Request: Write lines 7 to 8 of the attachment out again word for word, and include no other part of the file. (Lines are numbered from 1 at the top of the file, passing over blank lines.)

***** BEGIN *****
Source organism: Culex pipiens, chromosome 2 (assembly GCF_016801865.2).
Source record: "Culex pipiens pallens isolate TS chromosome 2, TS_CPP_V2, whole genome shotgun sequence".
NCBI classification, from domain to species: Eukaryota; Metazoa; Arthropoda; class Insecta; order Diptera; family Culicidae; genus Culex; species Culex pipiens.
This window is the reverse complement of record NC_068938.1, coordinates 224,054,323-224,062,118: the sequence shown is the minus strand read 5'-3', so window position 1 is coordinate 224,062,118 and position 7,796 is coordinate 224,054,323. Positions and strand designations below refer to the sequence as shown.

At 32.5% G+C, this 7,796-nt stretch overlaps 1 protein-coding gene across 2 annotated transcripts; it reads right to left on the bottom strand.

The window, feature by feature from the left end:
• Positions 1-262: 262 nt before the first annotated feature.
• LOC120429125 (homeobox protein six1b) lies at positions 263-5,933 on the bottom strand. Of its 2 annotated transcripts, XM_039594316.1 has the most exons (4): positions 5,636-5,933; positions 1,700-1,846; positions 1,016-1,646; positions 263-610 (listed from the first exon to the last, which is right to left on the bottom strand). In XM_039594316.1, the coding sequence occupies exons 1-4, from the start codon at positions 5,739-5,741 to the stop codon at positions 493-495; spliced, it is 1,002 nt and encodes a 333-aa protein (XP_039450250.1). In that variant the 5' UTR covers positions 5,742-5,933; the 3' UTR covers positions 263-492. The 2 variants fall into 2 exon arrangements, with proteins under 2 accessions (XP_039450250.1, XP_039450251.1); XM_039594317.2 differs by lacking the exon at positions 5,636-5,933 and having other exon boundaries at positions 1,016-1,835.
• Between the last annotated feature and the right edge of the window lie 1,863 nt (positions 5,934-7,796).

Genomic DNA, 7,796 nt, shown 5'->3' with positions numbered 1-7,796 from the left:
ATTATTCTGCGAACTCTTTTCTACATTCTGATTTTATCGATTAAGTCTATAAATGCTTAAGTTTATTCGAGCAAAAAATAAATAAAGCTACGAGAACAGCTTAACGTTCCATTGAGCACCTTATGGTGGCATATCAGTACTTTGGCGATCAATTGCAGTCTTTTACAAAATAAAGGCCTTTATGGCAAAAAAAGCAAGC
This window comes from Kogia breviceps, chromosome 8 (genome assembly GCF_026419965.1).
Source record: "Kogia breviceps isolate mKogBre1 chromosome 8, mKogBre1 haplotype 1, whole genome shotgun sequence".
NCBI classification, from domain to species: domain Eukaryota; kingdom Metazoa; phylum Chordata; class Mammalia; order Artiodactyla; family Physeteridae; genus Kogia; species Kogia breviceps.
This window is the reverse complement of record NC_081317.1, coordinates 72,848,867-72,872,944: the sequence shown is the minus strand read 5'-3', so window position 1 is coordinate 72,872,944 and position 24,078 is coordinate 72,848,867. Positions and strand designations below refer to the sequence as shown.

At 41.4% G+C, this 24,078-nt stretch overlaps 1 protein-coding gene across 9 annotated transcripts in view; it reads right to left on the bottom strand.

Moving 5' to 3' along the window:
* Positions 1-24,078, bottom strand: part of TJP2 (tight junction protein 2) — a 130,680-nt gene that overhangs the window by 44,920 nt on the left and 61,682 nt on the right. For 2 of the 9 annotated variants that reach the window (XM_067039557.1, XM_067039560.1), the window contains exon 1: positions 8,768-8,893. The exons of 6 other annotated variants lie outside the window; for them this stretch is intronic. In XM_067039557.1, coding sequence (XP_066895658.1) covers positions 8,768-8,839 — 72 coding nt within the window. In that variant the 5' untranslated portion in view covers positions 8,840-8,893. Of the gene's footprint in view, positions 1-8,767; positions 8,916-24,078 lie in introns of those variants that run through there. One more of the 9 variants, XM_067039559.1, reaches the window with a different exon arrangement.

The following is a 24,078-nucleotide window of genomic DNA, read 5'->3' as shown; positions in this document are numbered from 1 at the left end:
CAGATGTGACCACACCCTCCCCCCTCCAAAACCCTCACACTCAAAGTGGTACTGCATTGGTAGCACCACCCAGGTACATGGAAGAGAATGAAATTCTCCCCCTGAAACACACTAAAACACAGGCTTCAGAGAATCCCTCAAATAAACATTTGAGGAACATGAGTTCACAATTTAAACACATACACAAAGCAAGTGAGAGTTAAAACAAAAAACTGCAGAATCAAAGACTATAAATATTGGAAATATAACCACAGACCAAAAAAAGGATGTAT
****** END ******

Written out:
• Positions 1-262: 262 nt before the first annotated feature.
• LOC120429125 (homeobox protein six1b) lies at positions 263-5,933 on the bottom strand. Of its 2 annotated transcripts, XM_039594316.1 has the most exons (4): positions 5,636-5,933; positions 1,700-1,846; positions 1,016-1,646; positions 263-610 (listed from the first exon to the last, which is right to left on the bottom strand). In XM_039594316.1, the coding sequence occupies exons 1-4, from the start codon at positions 5,739-5,741 to the stop codon at positions 493-495; spliced, it is 1,002 nt and encodes a 333-aa protein (XP_039450250.1). In that variant the 5' UTR covers positions 5,742-5,933; the 3' UTR covers positions 263-492. The 2 variants fall into 2 exon arrangements, with proteins under 2 accessions (XP_039450250.1, XP_039450251.1); XM_039594317.2 differs by lacking the exon at positions 5,636-5,933 and having other exon boundaries at positions 1,016-1,835.